Medline ® Abstract for Reference 89
of 'Pulmonary atresia with intact ventricular septum (PA/IVS)'
Determinants of exercise function following univentricular versus biventricular repair for pulmonary atresia/intact ventricular septum.
Sanghavi DM, Flanagan M, Powell AJ, Curran T, Picard S, Rhodes J
Am J Cardiol. 2006 Jun;97(11):1638-43. Epub 2006 Apr 19.
This study aimed to determine whether the exercise capacity of patients with pulmonary atresia/intact ventricular septum (PA/IVS) who have undergone biventricular repair is superior to that of patients with single ventricle repairs and to account for any differences. PA/IVS is generally treated with either biventricular (outflow tract reconstruction) or univentricular (Fontan) palliation. Although biventricular repair is believed to result in superior exercise function, this theory is untested. Symptom-limited programmed bicycle ergonometry with expiratory gas analysis was prospectively performed on all patients with PA/IVS>7 years old seen over 18 months. Nineteen biventricular and 10 Fontan patients (mean age 16.5 +/- 6.5 vs 12.7 +/- 5.0 years, p = 0.12) were enrolled. The exercise capacity of biventricular patients was not statistically superior to that of Fontan patients (predicted peak VO2 83.5 +/- 21% vs 76.0 +/- 17.5%, p = 0.34), although chronotropic function and ventilatory efficiency were significantly better in the former. The peak exercise capacity varied widely within each group, and there was considerable overlap between biventricular and Fontan patients. Within groups, imaging studies did not reliably predict exercise capacity. Most patients in each group had subnormal peak VO2, and there was a trend toward impaired performance with increasing age regardless of type of repair. In conclusion, biventricular repair may not guarantee superior exercise performance over single-ventricle palliation in PA/IVS. Regardless of repair type, aerobic capacity may deteriorate with age and is not reliably predicted by noninvasive imaging. These findings underscore the need for a quantitative, proactive approach to the assessment and preservation of exercise function.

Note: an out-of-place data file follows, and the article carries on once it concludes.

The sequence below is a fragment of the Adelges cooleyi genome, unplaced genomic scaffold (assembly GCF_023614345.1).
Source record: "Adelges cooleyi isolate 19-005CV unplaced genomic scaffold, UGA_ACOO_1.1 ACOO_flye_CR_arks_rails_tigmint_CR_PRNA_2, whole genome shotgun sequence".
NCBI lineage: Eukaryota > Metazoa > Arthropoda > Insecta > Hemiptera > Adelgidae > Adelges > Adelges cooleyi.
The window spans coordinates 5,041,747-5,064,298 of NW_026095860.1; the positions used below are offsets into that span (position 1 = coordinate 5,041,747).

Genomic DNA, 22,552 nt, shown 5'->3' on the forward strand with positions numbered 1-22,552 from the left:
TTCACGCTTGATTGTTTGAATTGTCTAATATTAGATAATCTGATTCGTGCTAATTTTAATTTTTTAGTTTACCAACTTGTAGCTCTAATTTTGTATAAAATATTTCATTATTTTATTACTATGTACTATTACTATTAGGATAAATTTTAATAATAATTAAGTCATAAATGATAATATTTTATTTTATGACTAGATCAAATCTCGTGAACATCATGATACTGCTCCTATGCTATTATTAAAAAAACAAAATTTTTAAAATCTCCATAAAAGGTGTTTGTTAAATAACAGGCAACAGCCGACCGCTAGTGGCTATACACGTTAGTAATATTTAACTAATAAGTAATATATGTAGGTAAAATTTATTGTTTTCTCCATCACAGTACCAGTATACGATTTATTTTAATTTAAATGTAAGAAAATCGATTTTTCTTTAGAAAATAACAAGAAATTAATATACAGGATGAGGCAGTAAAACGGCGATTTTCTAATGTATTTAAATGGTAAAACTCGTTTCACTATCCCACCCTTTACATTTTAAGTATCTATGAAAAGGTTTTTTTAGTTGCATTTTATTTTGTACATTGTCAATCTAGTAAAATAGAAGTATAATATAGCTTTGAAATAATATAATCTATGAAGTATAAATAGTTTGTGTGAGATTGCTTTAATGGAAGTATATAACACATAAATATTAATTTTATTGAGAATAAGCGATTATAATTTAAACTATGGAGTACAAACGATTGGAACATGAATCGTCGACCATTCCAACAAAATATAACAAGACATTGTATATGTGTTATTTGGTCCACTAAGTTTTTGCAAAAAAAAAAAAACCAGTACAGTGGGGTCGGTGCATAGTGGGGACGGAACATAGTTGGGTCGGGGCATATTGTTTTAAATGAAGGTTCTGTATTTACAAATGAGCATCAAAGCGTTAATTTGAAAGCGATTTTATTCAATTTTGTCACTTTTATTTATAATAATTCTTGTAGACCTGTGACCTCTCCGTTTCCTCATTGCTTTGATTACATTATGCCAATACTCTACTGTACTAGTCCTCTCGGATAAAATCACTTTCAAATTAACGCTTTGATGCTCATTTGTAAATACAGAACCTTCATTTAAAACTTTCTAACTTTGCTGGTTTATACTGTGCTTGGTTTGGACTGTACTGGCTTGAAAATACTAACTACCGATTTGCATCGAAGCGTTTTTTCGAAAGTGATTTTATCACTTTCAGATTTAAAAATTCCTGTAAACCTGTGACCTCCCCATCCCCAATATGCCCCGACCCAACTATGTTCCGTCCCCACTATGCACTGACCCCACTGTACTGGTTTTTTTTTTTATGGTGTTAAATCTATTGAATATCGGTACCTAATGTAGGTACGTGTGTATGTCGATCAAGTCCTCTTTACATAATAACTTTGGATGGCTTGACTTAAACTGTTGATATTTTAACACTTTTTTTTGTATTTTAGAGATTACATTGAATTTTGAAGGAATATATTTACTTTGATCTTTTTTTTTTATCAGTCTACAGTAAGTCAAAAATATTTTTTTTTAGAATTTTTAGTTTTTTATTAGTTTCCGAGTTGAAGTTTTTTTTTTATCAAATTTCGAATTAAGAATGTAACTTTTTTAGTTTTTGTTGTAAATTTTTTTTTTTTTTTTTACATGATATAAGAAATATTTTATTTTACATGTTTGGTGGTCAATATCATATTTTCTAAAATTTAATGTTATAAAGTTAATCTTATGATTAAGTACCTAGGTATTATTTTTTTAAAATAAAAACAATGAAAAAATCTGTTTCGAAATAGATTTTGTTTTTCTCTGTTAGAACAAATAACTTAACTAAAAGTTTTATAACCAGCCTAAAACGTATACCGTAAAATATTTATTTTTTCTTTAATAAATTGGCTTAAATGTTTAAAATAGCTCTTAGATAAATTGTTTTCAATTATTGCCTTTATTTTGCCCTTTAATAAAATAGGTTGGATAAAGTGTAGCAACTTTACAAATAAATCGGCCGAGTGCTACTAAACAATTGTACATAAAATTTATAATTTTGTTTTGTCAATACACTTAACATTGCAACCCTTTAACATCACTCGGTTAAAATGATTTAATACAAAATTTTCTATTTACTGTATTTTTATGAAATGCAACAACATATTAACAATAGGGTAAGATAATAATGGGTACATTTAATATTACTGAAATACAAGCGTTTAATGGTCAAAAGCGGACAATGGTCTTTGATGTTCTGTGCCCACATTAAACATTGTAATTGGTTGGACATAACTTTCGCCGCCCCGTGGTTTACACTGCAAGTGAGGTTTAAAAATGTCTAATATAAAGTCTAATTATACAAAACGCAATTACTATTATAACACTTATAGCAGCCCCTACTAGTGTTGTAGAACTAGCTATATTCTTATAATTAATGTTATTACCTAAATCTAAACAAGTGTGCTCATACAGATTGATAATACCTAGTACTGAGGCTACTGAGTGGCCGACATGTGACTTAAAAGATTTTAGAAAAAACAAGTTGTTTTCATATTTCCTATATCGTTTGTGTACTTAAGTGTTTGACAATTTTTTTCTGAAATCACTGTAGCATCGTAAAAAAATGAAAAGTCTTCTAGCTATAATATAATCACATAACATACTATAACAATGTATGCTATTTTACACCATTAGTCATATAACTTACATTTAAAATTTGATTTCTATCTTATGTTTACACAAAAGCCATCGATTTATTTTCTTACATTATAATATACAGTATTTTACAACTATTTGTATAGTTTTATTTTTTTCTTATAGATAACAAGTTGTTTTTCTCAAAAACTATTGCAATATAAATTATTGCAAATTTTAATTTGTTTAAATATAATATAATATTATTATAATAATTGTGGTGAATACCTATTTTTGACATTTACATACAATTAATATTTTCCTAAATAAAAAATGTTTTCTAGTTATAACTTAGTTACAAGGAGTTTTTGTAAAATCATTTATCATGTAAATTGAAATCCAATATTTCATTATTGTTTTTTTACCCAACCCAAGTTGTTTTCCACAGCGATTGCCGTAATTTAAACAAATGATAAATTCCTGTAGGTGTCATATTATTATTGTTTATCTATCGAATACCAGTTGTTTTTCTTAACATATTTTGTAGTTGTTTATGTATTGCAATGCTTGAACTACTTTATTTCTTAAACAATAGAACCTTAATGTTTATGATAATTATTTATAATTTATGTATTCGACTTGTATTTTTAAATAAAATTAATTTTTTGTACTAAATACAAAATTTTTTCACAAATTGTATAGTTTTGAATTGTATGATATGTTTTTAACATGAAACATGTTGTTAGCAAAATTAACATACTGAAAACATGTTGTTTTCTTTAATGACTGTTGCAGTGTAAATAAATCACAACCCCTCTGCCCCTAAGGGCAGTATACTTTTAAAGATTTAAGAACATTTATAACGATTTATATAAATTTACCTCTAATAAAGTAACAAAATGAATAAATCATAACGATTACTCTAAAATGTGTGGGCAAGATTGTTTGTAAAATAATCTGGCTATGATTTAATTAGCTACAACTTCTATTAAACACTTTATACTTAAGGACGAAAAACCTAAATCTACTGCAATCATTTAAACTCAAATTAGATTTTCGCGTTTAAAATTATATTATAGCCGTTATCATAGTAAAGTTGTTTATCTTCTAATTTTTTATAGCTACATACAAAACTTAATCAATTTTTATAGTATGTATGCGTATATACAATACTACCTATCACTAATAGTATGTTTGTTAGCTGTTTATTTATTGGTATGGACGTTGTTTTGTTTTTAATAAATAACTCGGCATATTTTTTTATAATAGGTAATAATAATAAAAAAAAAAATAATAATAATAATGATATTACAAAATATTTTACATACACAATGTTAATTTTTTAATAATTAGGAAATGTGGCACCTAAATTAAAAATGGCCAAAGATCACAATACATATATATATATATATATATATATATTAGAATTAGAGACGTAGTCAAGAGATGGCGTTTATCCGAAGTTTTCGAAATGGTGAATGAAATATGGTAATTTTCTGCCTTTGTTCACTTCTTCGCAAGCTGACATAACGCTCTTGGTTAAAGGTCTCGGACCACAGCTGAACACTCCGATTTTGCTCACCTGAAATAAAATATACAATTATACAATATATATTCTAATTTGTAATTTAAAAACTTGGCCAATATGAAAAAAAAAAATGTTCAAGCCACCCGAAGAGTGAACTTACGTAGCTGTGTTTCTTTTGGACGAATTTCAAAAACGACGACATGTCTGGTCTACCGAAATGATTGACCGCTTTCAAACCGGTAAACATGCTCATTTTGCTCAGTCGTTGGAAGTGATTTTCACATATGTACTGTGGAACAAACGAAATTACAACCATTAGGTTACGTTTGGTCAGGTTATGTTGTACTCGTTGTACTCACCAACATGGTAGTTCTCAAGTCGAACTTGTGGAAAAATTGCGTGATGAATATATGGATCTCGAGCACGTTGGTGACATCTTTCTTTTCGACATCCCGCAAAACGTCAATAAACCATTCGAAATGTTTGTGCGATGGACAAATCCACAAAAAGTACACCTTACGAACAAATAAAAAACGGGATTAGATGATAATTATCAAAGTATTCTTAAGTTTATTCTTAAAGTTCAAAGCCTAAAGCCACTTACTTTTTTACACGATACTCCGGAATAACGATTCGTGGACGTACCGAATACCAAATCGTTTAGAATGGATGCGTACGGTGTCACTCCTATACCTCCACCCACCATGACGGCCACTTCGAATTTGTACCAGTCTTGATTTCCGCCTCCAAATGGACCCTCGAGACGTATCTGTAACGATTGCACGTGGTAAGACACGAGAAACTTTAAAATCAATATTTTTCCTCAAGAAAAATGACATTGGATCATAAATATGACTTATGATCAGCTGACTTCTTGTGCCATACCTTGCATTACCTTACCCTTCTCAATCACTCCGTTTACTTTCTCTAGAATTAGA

Division of Pediatric Cardiology, University of Massachusetts Medical School, Worcester, Massachusetts, USA. firstname.lastname@example.org